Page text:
MORENO VALLEY (CBSLA.com) — A 15-year-old girl who was left in a coma after she was hit by a classmate’s pickup truck outside of Hemet High School last year was able to recover with the help of an unlikely hero.
Helen Richardson and seven others were walking in a crosswalk on Stetson Avenue around 2 p.m. on May 30, 2012, when 18-year-old Daniel Carrillo reportedly ran a red light and struck the students.
Trisha Telezinski, Helen’s mother, was devastated when she got the call that her daughter was among the victims and was being transported to Riverside County Regional Medical Center with severe head injuries.
“It was looking like the worst case scenario,” said Telezinski. “They were sedating her because they didn’t think she could breathe on her own.”
A few days after the accident, Helen still showed no signs of improvement.
Doctors were doubtful she would regain consciousness.
Telezinski, however, refused to believe otherwise.
“I knew she was gonna be okay. I just knew,” she said.
Telezinski decided to track down a robust Rottweiler she had seen roaming the hospital hallways and visiting patients.
She thought her daughter, who always loved animals, might benefit from the therapy dog named Rumor.
Lisa Medina, who is a part of the Inland Empire Pet Partners with Rumor, said, “A lot of people don’t really think of this breed as being a therapy dog.”
Turns out those people couldn’t have been more wrong.
Robin Manning, the hospital’s volunteer services manager, was there when Rumor was first brought into the Intensive Care Unit to see Helen.
“Lisa reached into the bed and picked up (Helen’s) hand and started to stroke Rumor’s paw. She would do that for a while and then she would put the hand back down,” she said.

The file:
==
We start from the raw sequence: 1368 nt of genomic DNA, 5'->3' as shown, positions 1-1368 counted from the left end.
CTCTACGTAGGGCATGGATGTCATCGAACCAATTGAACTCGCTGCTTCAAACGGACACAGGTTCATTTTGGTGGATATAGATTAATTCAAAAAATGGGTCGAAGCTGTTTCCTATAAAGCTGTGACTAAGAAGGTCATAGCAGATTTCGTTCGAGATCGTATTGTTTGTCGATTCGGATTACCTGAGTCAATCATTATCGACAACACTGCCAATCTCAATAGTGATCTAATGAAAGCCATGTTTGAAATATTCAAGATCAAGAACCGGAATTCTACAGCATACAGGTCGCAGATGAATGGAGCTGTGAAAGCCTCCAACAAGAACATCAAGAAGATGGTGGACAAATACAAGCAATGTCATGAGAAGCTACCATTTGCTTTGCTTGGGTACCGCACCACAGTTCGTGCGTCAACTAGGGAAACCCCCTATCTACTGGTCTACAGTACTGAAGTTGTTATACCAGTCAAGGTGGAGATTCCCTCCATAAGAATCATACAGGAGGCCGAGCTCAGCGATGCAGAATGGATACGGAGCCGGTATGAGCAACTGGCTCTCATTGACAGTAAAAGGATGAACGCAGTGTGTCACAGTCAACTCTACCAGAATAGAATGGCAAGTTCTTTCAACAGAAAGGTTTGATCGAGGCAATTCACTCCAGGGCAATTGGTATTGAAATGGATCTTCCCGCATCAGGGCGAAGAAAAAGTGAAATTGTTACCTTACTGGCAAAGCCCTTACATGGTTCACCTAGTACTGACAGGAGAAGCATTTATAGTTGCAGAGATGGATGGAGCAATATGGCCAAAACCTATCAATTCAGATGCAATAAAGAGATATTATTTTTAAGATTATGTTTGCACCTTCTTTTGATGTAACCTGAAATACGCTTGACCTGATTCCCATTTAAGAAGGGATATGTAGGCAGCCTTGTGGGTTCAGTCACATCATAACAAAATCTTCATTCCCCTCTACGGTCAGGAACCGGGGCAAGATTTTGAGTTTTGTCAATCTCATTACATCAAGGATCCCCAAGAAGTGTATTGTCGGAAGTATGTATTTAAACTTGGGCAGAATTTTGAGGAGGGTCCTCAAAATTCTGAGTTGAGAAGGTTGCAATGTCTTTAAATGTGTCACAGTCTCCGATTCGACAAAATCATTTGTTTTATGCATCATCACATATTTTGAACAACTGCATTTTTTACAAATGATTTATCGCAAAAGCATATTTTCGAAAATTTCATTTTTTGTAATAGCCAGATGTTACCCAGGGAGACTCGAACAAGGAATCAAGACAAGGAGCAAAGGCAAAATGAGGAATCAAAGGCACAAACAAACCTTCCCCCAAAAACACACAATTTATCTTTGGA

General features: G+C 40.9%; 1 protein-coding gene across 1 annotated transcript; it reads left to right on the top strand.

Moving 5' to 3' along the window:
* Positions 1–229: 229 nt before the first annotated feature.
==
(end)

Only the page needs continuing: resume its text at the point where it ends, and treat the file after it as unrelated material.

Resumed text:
Manning said they did that same process for nearly an hour, but nothing happened.
“I started to turn around and help Lisa take Rumor down from the chair. As we started to move Rumor this way with her paws off the side of the bed, we noticed Helen’s hand come up,” she said. “It was clenched, but she was shaking and reaching for the dog. Everybody screamed. We were all crying and yelling. We weren’t sure what we were witnessing.”
Helen simply stated, “Dogs are more comforting than people.”
The teenager, who suffered permanent brain damage, said she doesn’t remember the day of the accident, but reminds herself every day to thank those who helped her.
“They brought Rumor to me and it woke me up from a coma. They were gonna put a tube in my head. This was proof to them that they didn’t have to do that,” said Helen.
Every two weeks, Helen volunteers at the hospital and visits patients with Rumor.
“I have hope for other people that Rumor can help them in many different ways. She’s just a big ball of love….and hope,” said Helen.
KCAL9’s Suzie Suh said the teen’s recovery has been so remarkable, doctors are still uncertain about the long term effects.